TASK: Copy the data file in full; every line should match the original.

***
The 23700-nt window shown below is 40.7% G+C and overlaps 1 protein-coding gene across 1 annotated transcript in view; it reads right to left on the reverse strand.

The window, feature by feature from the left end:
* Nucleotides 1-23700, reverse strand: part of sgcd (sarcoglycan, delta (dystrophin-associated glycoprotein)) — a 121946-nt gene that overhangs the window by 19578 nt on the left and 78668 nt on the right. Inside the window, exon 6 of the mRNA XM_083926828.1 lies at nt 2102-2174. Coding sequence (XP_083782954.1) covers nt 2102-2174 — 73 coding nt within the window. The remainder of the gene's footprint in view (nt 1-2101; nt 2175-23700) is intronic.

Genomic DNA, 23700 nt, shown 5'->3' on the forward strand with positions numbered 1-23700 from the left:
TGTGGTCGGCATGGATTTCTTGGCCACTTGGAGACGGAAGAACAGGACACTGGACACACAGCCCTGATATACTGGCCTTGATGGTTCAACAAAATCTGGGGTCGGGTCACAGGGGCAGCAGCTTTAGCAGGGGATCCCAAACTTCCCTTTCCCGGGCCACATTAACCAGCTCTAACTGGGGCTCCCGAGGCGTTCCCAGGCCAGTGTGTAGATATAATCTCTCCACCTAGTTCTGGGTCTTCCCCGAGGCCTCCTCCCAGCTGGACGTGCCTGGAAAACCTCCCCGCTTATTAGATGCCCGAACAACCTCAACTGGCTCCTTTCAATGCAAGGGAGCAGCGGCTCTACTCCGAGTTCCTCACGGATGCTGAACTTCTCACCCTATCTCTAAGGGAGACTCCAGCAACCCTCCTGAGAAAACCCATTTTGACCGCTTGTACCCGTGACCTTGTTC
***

The 23700-nt window shown below is 40.7% G+C and overlaps 1 protein-coding gene across 1 annotated transcript in view; it reads right to left on the reverse strand.

The window, feature by feature from the left end:
* Nucleotides 1-23700, reverse strand: part of sgcd (sarcoglycan, delta (dystrophin-associated glycoprotein)) — a 121946-nt gene that overhangs the window by 19578 nt on the left and 78668 nt on the right. Inside the window, exon 6 of the mRNA XM_083926828.1 lies at nt 2102-2174. Coding sequence (XP_083782954.1) covers nt 2102-2174 — 73 coding nt within the window. The remainder of the gene's footprint in view (nt 1-2101; nt 2175-23700) is intronic.

Genomic DNA, 23700 nt, shown 5'->3' on the forward strand with positions numbered 1-23700 from the left:
TGTGGTCGGCATGGATTTCTTGGCCACTTGGAGACGGAAGAACAGGACACTGGACACACAGCCCTGATATACTGGCCTTGATGGTTCAACAAAATCTGGGGTCGGGTCACAGGGGCAGCAGCTTTAGCAGGGGATCCCAAACTTCCCTTTCCCGGGCCACATTAACCAGCTCTAACTGGGGCTCCCGAGGCGTTCCCAGGCCAGTGTGTAGATATAATCTCTCCACCTAGTTCTGGGTCTTCCCCGAGGCCTCCTCCCAGCTGGACGTGCCTGGAAAACCTCCCCGCTTATTAGATGCCCGAACAACCTCAACTGGCTCCTTTCAATGCAAGGGAGCAGCGGCTCTACTCCGAGTTCCTCACGGATGCTGAACTTCTCACCCTATCTCTAAGGGAGACTCCAGCAACCCTCCTGAGAAAACCCATTTTGACCGCTTGTACCCGTGACCTTGTTC